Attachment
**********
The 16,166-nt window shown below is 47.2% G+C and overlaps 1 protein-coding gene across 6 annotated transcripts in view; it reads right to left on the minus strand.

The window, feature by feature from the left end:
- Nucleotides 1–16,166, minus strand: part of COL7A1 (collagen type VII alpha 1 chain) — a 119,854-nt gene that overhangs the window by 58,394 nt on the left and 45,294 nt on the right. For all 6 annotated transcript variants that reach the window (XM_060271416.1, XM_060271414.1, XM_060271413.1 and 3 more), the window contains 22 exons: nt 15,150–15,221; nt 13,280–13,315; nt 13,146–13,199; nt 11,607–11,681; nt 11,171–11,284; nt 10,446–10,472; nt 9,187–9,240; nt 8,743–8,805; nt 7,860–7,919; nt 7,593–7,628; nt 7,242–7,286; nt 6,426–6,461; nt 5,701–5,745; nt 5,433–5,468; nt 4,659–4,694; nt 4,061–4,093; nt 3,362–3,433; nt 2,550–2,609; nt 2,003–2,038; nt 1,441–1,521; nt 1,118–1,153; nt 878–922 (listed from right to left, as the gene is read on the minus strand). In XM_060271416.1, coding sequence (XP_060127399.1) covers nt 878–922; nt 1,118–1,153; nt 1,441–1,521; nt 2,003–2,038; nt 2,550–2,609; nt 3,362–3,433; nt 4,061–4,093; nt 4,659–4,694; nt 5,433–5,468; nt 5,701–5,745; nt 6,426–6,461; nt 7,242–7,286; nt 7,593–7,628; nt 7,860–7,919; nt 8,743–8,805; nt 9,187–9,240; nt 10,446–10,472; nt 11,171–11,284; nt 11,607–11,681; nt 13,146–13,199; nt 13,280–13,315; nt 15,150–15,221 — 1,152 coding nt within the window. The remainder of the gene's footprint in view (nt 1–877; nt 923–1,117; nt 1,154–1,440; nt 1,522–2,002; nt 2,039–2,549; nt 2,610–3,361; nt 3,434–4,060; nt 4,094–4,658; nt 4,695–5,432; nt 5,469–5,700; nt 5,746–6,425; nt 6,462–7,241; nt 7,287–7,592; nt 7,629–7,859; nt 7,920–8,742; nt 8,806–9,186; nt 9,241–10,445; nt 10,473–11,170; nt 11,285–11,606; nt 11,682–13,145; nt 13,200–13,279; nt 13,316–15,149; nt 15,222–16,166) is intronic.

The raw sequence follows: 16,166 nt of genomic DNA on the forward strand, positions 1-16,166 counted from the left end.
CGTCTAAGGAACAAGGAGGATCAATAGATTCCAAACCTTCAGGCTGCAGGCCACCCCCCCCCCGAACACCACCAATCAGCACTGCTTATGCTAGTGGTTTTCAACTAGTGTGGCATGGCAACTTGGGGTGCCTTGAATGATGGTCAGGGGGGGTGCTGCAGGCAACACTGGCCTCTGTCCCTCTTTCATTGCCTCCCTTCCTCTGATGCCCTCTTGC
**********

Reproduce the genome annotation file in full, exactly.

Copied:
The 16,166-nt window shown below is 47.2% G+C and overlaps 1 protein-coding gene across 6 annotated transcripts in view; it reads right to left on the minus strand.

The window, feature by feature from the left end:
- Nucleotides 1–16,166, minus strand: part of COL7A1 (collagen type VII alpha 1 chain) — a 119,854-nt gene that overhangs the window by 58,394 nt on the left and 45,294 nt on the right. For all 6 annotated transcript variants that reach the window (XM_060271416.1, XM_060271414.1, XM_060271413.1 and 3 more), the window contains 22 exons: nt 15,150–15,221; nt 13,280–13,315; nt 13,146–13,199; nt 11,607–11,681; nt 11,171–11,284; nt 10,446–10,472; nt 9,187–9,240; nt 8,743–8,805; nt 7,860–7,919; nt 7,593–7,628; nt 7,242–7,286; nt 6,426–6,461; nt 5,701–5,745; nt 5,433–5,468; nt 4,659–4,694; nt 4,061–4,093; nt 3,362–3,433; nt 2,550–2,609; nt 2,003–2,038; nt 1,441–1,521; nt 1,118–1,153; nt 878–922 (listed from right to left, as the gene is read on the minus strand). In XM_060271416.1, coding sequence (XP_060127399.1) covers nt 878–922; nt 1,118–1,153; nt 1,441–1,521; nt 2,003–2,038; nt 2,550–2,609; nt 3,362–3,433; nt 4,061–4,093; nt 4,659–4,694; nt 5,433–5,468; nt 5,701–5,745; nt 6,426–6,461; nt 7,242–7,286; nt 7,593–7,628; nt 7,860–7,919; nt 8,743–8,805; nt 9,187–9,240; nt 10,446–10,472; nt 11,171–11,284; nt 11,607–11,681; nt 13,146–13,199; nt 13,280–13,315; nt 15,150–15,221 — 1,152 coding nt within the window. The remainder of the gene's footprint in view (nt 1–877; nt 923–1,117; nt 1,154–1,440; nt 1,522–2,002; nt 2,039–2,549; nt 2,610–3,361; nt 3,434–4,060; nt 4,094–4,658; nt 4,695–5,432; nt 5,469–5,700; nt 5,746–6,425; nt 6,462–7,241; nt 7,287–7,592; nt 7,629–7,859; nt 7,920–8,742; nt 8,806–9,186; nt 9,241–10,445; nt 10,473–11,170; nt 11,285–11,606; nt 11,682–13,145; nt 13,200–13,279; nt 13,316–15,149; nt 15,222–16,166) is intronic.

The raw sequence follows: 16,166 nt of genomic DNA on the forward strand, positions 1-16,166 counted from the left end.
CGTCTAAGGAACAAGGAGGATCAATAGATTCCAAACCTTCAGGCTGCAGGCCACCCCCCCCCCGAACACCACCAATCAGCACTGCTTATGCTAGTGGTTTTCAACTAGTGTGGCATGGCAACTTGGGGTGCCTTGAATGATGGTCAGGGGGGGTGCTGCAGGCAACACTGGCCTCTGTCCCTCTTTCATTGCCTCCCTTCCTCTGATGCCCTCTTGC